Ramey was convicted by a jury of armed robbery, to wit: taking a car by the use of a knife. He claims the trial court erred in denying his motion for a directed verdict because, although there was evidence he used a knife in assaulting the victim immediately prior to the robbery, there was no evidence he used the knife when he took the car.
Evidence showed that Ramey attacked the victim with a knife, tied her up, sexually assaulted her, then took the keys to the car from her jacket and stole the car. The victim testified she saw the knife when Ramey brandished it as he first attacked her. There was no evidence that the knife was visible during the continuing assault which followed, or when Ramey took the keys to the car.
"A person commits the offense of armed robbery when, with intent to commit theft, he takes property of another from the person or the immediate presence of another by use of an offensive weapon. . . ." OCGA 16-8-41
(a). Section 16-8-41
(a) "clearly contemplates that the offensive weapon be used as a concomitant to a taking which involves the use of actual force or intimidation (constructive force) against another person. This accords with the general rule in the United States that the force or intimidation essential to robbery must either precede or be contemporaneous with, and not subsequent to, the taking." (Citations and punctuation omitted.) Young v. State, 251 Ga. 153
, 157 (303 SE2d 431
) (1983); Hicks v. State, 232 Ga. 393
, 403 (207 SE2d 30
Here, there was ample evidence that, prior to the taking, Ramey attacked the victim with a knife. It makes no difference that Ramey did not thereafter hold the victim at knifepoint, or otherwise display the knife when he took the car. A concealed weapon, rather than one used directly upon the victim, may be used in a taking as an instrument of constructive force to intimidate the victim by placing her in fear of personal injury. Pope v. State, 201 Ga. App. 537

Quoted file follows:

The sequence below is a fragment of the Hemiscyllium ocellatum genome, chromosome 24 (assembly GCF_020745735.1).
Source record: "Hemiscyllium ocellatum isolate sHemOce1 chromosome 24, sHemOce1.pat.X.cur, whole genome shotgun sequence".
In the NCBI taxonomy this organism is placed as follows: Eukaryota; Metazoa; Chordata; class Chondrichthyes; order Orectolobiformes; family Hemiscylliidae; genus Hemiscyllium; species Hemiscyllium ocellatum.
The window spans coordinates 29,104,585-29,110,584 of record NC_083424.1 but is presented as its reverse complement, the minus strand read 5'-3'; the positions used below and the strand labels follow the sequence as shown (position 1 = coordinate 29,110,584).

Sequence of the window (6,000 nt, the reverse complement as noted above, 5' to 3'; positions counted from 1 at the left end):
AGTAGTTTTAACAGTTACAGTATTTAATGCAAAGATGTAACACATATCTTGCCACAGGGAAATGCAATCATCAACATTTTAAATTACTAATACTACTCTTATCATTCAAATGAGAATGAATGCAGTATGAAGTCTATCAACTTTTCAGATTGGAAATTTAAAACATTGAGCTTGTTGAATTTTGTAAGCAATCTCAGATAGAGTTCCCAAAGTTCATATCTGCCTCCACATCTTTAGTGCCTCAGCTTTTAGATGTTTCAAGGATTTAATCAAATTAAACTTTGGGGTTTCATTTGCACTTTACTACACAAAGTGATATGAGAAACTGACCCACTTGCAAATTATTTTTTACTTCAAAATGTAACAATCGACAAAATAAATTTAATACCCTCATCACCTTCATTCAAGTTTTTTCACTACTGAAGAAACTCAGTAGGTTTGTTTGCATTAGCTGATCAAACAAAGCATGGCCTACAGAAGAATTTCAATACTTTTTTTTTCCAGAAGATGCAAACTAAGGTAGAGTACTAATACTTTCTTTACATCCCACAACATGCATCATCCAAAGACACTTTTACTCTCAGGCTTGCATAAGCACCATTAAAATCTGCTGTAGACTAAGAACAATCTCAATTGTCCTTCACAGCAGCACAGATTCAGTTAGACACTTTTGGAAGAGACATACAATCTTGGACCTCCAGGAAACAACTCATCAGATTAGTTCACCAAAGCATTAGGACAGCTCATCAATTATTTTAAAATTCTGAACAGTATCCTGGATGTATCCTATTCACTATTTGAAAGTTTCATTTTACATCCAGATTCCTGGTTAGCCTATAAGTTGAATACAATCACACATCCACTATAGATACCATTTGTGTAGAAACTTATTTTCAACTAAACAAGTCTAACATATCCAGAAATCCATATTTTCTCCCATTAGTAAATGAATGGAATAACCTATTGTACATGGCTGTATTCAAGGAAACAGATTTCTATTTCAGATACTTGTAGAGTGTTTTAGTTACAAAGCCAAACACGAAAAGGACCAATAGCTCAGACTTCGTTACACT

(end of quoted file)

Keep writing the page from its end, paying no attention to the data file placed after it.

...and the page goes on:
, 538 (411 SE2d 557
) (1991). "The statute [OCGA 16-8-41
(a)] includes concealed offensive weapons provided there is either a physical manifestation of the weapon or some evidence from which the presence of a weapon may be inferred. The question is whether the defendant's acts created a reasonable apprehension on the part of the victim that an offensive weapon was being used, regardless of whether the victim actually saw the weapon." (Citations and punctuation omitted.) Johnson v. State, 195 Ga. App. 56
, 57 (392 SE2d 280
Applying these principles, even if there was no evidence that Ramey used the knife directly upon the victim when he took the car, the evidence was sufficient to show the presence of a concealed weapon used prior to or contemporaneously with the taking to apply constructive force to intimidate the victim. This satisfies the statutory requirement that the taking be by use of an offensive weapon. Since the evidence as a whole was sufficient to enable a rational trier of fact to conclude that the defendant was guilty of armed robbery beyond a reasonable doubt, the trial court did not err in denying the defendant's motion for a directed verdict.
Nancy K. Peterson, for appellant.